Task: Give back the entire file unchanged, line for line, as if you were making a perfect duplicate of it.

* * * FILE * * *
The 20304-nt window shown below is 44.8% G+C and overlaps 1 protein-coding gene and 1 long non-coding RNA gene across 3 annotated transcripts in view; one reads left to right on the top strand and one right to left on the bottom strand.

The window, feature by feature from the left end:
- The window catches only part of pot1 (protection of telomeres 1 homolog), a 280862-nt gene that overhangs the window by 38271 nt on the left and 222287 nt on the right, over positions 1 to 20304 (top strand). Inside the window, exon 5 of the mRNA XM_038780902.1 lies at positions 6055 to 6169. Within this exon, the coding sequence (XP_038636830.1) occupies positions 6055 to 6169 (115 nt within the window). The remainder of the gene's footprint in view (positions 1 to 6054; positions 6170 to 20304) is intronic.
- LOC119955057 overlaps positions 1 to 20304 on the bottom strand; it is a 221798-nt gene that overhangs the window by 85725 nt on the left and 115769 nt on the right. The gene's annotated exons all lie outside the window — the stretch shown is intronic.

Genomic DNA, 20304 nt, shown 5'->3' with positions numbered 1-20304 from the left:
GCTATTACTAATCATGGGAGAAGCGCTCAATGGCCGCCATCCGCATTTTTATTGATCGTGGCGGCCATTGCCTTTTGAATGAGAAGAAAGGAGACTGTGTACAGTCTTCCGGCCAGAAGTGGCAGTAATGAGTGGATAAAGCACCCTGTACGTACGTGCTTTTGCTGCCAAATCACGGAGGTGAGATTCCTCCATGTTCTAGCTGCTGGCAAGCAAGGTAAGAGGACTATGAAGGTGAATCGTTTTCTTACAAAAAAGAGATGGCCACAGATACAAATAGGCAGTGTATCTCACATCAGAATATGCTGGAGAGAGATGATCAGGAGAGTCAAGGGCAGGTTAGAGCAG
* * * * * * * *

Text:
The 20304-nt window shown below is 44.8% G+C and overlaps 1 protein-coding gene and 1 long non-coding RNA gene across 3 annotated transcripts in view; one reads left to right on the top strand and one right to left on the bottom strand.

The window, feature by feature from the left end:
- The window catches only part of pot1 (protection of telomeres 1 homolog), a 280862-nt gene that overhangs the window by 38271 nt on the left and 222287 nt on the right, over positions 1 to 20304 (top strand). Inside the window, exon 5 of the mRNA XM_038780902.1 lies at positions 6055 to 6169. Within this exon, the coding sequence (XP_038636830.1) occupies positions 6055 to 6169 (115 nt within the window). The remainder of the gene's footprint in view (positions 1 to 6054; positions 6170 to 20304) is intronic.
- LOC119955057 overlaps positions 1 to 20304 on the bottom strand; it is a 221798-nt gene that overhangs the window by 85725 nt on the left and 115769 nt on the right. The gene's annotated exons all lie outside the window — the stretch shown is intronic.

Genomic DNA, 20304 nt, shown 5'->3' with positions numbered 1-20304 from the left:
GCTATTACTAATCATGGGAGAAGCGCTCAATGGCCGCCATCCGCATTTTTATTGATCGTGGCGGCCATTGCCTTTTGAATGAGAAGAAAGGAGACTGTGTACAGTCTTCCGGCCAGAAGTGGCAGTAATGAGTGGATAAAGCACCCTGTACGTACGTGCTTTTGCTGCCAAATCACGGAGGTGAGATTCCTCCATGTTCTAGCTGCTGGCAAGCAAGGTAAGAGGACTATGAAGGTGAATCGTTTTCTTACAAAAAAGAGATGGCCACAGATACAAATAGGCAGTGTATCTCACATCAGAATATGCTGGAGAGAGATGATCAGGAGAGTCAAGGGCAGGTTAGAGCAG